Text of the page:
In the heat exchanger according to FIGURES 4, 5 and 6 the heat transferring plates 1a are of a different design which, inter alia, affords a sipmlification of the insert ring system. In other respects the heat exchanger is substantially identical with that of FIGURES 1, 2 and 3.

The modification resides in that the plates around their outer edges and around their through-holes 6 are provided with planar sections '19 around the outer edges and 20 around the through-passages (FIGURE 5 and FIGURE 6), embossed over the basic level of the plate in such a way that, when the plates lie together, as in the plate assembly, in each alternate interspace a the adjacent plates around their edge sections and around two series 5b of opposed through-holes approach one another in such close proximity that the interspace can there be bridged by one thin packing only, i.e. packings 4 between the edge portions and packings 9 around the series of holes, while in the remaining interspaces b the plates around the remaining series of holes '5a approach each other in a similar manner. The plates are, furthermore on both sides provided with distance elements 2a, which fix the plates in such position.

If the two heat exchangers are now compared, particularly FIGURE 3 with FIGURE 6, it will thus be found that in the later case the distance ring 8 with two packing rings 9 in all interspaces a and b is replaced by one single packing ring 9 and in each alternate interspace a, furthermore, the distance ring 3 with two packing rings 4 is replaced by one single packing ring 4. The remaining distance rings, '3 in the interspace b and 8a in all interspaces, have only been designed with the greater height necessary to bridge the greater distance, caused by the changed design of the plates, between the plates at these places. The plate assembly constructed in this way can be produced by placing the identical plates 1a together so as to cover one another completely each alternate plate being rotated through around its centre line CC (FIGURE 5) in relation to the other plates.

What I claim is: v

1. An arrangement in heat exchangers of the separable plate type, having a plurality of heat transferring plates of thin sheet material arranged in side by side spaced relation so as to form a stack within which the interspaces between the plates define interplate flow-channels for heat exchanging media, every second such interspace communicating with an inlet and an outlet for a first heat exchanging medium via a first pair of series respectively of registering through-holes through the several plates and the remaining interspaces communicating with an inlet and an outlet for a second heat exchanging medium via a second pair of series respectively of such through-holes, said interspaces being sealed along the periphery of the plates by means of inserted first distance rings and first packing rings of thin hard packing material, said rings together forming an outer pile of rings in the stack, said registering through-holes in said interspaces being surrounded by second distance rings and second packing rings likewise of thin hard packing material, said second rings together forming an inner pile of rings around each series of registering through-holes within said outer pile of rings, said plates between said piles being spaced by further spacer elements in distributed position between the plates, said arrangement comprising the improvement that the stack of plates is clamped together between support members at one side of the stack and at the other side of the stack in combination, a first clamping member shaped to abut against the stack only in registering relation to said outer pile of rings, second clamping members shaped to abut against the stack only in registering relation to each of said inner piles of rings and a third clamping member shaped to cover the stack only between said outer and inner piles of rings, said first, second and third clamping members being arranged to be pressed individually against the stack by separate screw members.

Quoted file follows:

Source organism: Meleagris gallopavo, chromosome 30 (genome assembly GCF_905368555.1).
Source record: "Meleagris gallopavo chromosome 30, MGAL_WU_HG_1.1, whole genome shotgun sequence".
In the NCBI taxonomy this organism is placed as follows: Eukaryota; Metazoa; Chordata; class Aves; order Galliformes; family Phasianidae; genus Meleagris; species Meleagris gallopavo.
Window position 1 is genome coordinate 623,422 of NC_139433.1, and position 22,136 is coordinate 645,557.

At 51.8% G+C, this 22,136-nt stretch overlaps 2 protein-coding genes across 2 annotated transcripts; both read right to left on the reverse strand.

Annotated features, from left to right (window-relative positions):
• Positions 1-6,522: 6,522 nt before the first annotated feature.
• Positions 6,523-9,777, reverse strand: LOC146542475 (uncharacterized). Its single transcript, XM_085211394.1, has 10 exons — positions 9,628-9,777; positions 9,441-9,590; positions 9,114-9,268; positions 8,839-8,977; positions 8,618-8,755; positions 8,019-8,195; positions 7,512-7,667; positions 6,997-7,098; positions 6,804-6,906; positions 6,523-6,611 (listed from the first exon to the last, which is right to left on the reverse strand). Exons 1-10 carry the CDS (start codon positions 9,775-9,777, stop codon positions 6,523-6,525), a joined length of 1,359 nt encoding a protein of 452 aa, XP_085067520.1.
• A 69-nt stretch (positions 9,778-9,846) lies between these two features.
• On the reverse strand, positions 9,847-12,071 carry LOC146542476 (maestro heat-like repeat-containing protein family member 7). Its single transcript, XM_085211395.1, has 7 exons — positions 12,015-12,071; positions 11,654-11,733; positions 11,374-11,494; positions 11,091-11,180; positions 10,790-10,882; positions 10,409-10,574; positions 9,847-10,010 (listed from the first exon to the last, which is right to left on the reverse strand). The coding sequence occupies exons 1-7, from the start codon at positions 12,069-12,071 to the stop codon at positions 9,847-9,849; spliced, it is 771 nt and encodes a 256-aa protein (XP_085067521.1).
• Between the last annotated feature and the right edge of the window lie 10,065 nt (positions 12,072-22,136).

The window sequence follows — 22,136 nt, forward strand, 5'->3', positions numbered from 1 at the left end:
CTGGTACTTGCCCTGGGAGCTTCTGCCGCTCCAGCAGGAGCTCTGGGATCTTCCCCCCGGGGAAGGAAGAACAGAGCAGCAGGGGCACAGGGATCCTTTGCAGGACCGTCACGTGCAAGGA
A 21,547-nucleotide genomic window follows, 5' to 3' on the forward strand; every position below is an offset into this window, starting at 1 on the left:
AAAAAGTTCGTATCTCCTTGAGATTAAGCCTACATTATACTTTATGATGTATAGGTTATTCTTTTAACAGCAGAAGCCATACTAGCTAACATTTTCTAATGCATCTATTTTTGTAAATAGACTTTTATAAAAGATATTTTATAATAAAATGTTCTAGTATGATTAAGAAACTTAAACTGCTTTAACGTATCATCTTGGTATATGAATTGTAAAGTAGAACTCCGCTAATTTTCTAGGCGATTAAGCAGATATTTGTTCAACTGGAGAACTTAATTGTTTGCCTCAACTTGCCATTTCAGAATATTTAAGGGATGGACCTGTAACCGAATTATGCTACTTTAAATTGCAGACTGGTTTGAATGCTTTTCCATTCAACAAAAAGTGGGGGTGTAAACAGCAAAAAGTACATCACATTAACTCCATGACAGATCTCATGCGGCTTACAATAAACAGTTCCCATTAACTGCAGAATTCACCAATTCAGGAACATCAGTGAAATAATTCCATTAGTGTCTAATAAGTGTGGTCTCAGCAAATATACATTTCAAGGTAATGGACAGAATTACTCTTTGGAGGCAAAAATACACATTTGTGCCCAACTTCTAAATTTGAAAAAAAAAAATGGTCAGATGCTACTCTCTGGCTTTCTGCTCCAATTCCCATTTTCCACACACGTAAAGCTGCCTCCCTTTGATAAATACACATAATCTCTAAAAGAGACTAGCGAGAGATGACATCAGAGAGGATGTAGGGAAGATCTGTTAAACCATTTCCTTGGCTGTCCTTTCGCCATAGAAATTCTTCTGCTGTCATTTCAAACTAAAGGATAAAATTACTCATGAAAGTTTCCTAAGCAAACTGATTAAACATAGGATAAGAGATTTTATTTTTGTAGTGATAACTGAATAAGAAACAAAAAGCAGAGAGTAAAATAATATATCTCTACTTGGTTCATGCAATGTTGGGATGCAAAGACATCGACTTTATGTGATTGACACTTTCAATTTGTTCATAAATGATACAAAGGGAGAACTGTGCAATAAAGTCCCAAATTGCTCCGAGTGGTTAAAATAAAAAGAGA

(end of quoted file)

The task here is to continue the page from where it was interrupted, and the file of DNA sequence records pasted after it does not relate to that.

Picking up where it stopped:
References Cited UNITED STATES PATENTS 2,222,721 11/1940 Ramsaur et a] 1. 165165 6 2,617,634 11/1952 Jendrassik 165157 X 2,686,154 8/1954 MacNeill 210321 3,240,268 3/1966 Armes 165167 ROBERT A. OLEARY, Primary Examiner.

THEOPHIL W. STREULE, Assistant Examiner.

Patent Citations
Cited PatentFiling datePublication dateApplicantTitle
US2222721 *Apr 13, 1936Nov 26, 1940Gen Motors CorpOil cooler
US2617634 *Feb 28, 1948Nov 11, 1952Jendrassik GeorgeHeat exchanger
US2686154 *May 24, 1950Aug 10, 1954Arthur E MacneillDialysis apparatus
US3240268 *Jan 2, 1962Mar 15, 1966Gen Motors CorpStacked caseless heat exchangers
Referenced by
Citing PatentFiling datePublication dateApplicantTitle
US3983934 *May 15, 1975Oct 5, 1976Pako CorporationHeat exchanger
US4006776 *Mar 31, 1975Feb 8, 1977United Aircraft Products, Inc.Plate type heat exchanger
US4258784 *Apr 7, 1978Mar 31, 1981The Boeing CompanyHeat exchange apparatus and method of utilizing the same
US4360055 *Sep 8, 1976Nov 23, 1982Modine Manufacturing CompanyHeat exchanger
US4738121 *Jan 8, 1987Apr 19, 1988Growers Ice CompanyIce generating machine
US5435383 *Feb 1, 1994Jul 25, 1995Rajagopal; RameshPlate heat exchanger assembly
US5632334 *Jun 2, 1995May 27, 1997Nutech Energy Systems Inc.Heat recovery ventilator with room air defrosting feature
US7213635Oct 31, 2003May 8, 2007Ep Technology AbHeat exchanger with reinforcement means
US7416018 *Sep 17, 2003Aug 26, 2008Valeo Engine Cooling AbArrangement for a plate heat exchanger
US7690420 *Dec 22, 2004Apr 6, 2010Alfa Laval Corporate AbPlate heat exchanger
US7793710 *Dec 6, 2006Sep 14, 2010Modine Manufacturing CompanyIntercooler apparatus and method
US7997330 *Jul 13, 2006Aug 16, 2011Philipp PustelnikOil cooler
US8215378 *May 5, 2008Jul 10, 2012Brayton Energy, LlcHeat exchanger with pressure and thermal strain management
US8371365 *May 5, 2008Feb 12, 2013Brayton Energy, LlcHeat exchange device and method for manufacture
US20090211739 *May 5, 2008Aug 27, 2009Brayton Energy, LlcHeat Exchanger with Pressure and Thermal Stain Management
US20090211740 *May 5, 2008Aug 27, 2009Brayton Energy, LlcHeat Exchange Device and Method for Manufacture
WO2004040224A1 *Oct 31, 2003May 13, 2004Ep Technology AbHeat exchanger with reinforcement means
WO2009137482A1 *May 5, 2009Nov 12, 2009Brayton Energy, LlcHeat exchanger with pressure and thermal strain management
Classifications
U.S. Classification165/166, 165/167
International ClassificationF28F3/08
Cooperative ClassificationF28F3/083
European ClassificationF28F3/08B